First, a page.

I learned something about myself a couple months ago – something I really didn’t like. Through a series of events, I learned that I like to hijack conversations. What does this mean? Finishing people’s sentences, thinking of my answer before the person is done talking, taking what the person is saying and trying to figure out how to get it onto a topic that I’m more expert in, etc. A friend (as a joke, I hope) has even offered to make me a T-shirt that says “reformed conversation hijacker.”
“Hijacking conversations” is a skill I’ve learned in business where things move at lightning speed – and finishing each other’s conversations is actually a skill. When I have been working with team leaders and we can finish each other’s sentences, this means that we’re on the same page, that we know where the other person is going, etc. It’s a great skill.
Also, time is money – right? So let’s move things along, people. If I know where the conversation is going and the person is taking FOR-E-VER getting to the point, I like to cut in (hopefully at a tactful place) and cut to the chase.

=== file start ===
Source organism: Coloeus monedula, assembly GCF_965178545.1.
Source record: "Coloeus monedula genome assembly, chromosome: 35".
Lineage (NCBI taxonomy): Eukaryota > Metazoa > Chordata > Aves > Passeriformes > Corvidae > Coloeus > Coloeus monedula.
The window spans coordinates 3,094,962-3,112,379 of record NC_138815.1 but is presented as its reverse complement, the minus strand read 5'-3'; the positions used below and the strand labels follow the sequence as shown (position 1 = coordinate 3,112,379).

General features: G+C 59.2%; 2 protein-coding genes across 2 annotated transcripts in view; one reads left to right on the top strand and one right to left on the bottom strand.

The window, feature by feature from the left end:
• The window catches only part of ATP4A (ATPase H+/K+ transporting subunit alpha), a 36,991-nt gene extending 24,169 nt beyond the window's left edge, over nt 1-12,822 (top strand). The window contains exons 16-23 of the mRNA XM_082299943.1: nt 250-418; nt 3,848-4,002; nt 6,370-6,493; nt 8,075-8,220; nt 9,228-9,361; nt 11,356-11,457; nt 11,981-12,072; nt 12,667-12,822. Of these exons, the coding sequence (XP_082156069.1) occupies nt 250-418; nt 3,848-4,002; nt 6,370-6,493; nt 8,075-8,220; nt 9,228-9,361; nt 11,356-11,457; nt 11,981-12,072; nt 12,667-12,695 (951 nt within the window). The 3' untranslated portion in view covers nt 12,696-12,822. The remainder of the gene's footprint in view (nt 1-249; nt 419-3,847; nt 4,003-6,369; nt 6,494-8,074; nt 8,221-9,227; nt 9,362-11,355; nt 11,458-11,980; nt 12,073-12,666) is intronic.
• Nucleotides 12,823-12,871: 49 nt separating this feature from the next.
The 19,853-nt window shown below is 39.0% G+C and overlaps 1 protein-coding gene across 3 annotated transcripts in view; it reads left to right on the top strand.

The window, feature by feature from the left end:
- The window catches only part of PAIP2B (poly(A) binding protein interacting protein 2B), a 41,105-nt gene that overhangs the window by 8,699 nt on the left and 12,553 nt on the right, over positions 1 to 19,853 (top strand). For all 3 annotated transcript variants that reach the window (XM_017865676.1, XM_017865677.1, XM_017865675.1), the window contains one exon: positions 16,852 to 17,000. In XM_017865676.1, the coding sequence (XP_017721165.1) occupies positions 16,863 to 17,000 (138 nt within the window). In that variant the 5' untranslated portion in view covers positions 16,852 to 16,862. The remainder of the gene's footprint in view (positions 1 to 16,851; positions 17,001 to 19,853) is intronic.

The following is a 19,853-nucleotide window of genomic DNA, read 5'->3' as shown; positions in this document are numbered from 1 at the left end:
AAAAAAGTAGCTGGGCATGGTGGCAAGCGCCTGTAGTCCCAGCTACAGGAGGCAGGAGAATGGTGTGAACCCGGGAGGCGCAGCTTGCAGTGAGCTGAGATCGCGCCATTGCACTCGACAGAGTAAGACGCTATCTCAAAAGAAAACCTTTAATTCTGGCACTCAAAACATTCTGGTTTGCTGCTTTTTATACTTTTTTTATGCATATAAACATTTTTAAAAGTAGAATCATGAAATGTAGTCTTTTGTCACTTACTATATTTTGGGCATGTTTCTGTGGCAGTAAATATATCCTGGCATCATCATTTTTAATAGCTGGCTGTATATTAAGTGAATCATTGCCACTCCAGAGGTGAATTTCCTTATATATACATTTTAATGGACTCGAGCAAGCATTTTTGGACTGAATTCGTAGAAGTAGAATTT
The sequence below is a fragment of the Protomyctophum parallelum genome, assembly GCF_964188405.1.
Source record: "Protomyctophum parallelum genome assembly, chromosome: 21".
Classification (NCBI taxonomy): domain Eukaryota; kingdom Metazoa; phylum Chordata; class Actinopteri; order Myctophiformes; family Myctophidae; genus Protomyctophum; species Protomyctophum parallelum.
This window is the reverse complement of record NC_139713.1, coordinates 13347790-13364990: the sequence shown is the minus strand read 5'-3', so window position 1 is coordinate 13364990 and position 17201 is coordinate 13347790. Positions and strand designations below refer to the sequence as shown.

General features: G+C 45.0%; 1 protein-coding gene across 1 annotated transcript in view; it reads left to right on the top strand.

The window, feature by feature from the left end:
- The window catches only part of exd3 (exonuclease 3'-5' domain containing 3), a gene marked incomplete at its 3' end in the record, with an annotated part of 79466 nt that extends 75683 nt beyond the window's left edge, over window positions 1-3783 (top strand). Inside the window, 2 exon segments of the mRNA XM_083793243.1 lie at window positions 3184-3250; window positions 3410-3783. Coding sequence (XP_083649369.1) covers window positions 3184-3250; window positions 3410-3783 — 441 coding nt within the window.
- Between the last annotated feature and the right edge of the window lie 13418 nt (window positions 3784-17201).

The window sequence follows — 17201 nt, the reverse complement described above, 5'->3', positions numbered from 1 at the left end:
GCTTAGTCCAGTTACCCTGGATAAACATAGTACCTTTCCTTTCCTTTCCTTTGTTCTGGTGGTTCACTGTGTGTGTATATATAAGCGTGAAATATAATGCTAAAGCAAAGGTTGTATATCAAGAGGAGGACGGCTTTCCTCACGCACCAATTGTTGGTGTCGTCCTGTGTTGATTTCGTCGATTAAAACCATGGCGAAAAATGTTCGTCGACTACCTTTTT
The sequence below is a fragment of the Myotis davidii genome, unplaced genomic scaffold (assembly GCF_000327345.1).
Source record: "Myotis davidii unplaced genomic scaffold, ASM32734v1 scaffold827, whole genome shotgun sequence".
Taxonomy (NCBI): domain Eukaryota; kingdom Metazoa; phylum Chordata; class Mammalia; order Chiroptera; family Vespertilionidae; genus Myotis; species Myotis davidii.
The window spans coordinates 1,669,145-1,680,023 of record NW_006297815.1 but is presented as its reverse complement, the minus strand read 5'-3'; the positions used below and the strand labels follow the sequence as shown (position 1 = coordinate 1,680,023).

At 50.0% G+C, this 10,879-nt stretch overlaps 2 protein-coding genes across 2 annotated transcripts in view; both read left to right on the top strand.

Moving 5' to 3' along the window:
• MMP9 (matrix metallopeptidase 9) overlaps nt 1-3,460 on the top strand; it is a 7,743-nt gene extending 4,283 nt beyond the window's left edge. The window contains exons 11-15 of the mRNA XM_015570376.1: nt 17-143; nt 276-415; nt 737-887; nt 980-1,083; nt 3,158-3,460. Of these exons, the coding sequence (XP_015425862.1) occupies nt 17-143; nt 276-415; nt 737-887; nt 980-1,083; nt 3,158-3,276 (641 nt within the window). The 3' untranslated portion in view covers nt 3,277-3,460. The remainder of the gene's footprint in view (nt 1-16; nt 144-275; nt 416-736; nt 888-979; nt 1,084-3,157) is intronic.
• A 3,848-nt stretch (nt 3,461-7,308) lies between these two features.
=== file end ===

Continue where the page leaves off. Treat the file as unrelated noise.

And sure, I am not trying to undermine “hijacking” as a skill. It is a skill. And completely necessary to busy managers or bosses who are trying to get things done but have dozens of people clamoring for their attention.
However, I’ve found that – especially in the relational part of business (and let’s face it: you have relationships with your staff, boss, customers, etc, whether you like it or not) – this is a detriment rather than a skill.
If you don’t believe me, go home tonight and finish your spouse’s conversation all throughout dinner and see how he/she reacts.
Probably not very positively, eh?
The people you work with – or have working under you – need for you to listen. They also need to know that you can give them space to listen. If they see you as distant and unapproachable – sure, they won’t bother you with some of their nonsense…but they probably also won’t come to you with the good ideas that are churning around in their heads.
Things you can do:
- Don’t squash people’s ideas.
- Have more patience.
- Listen just a bit longer – there might be a diamond in the rough.
So there is a time and a place for “hijacking” – but I’m convinced we’re all pretty good at this. I think many of us need to focus more on LISTENING.
In Part II, we’ll talk about a couple tips to being a Better Listener.
What about you? Do you feel like your boss listens to you? Do you think listening is a problem at your work place? Any tips on being a good listener?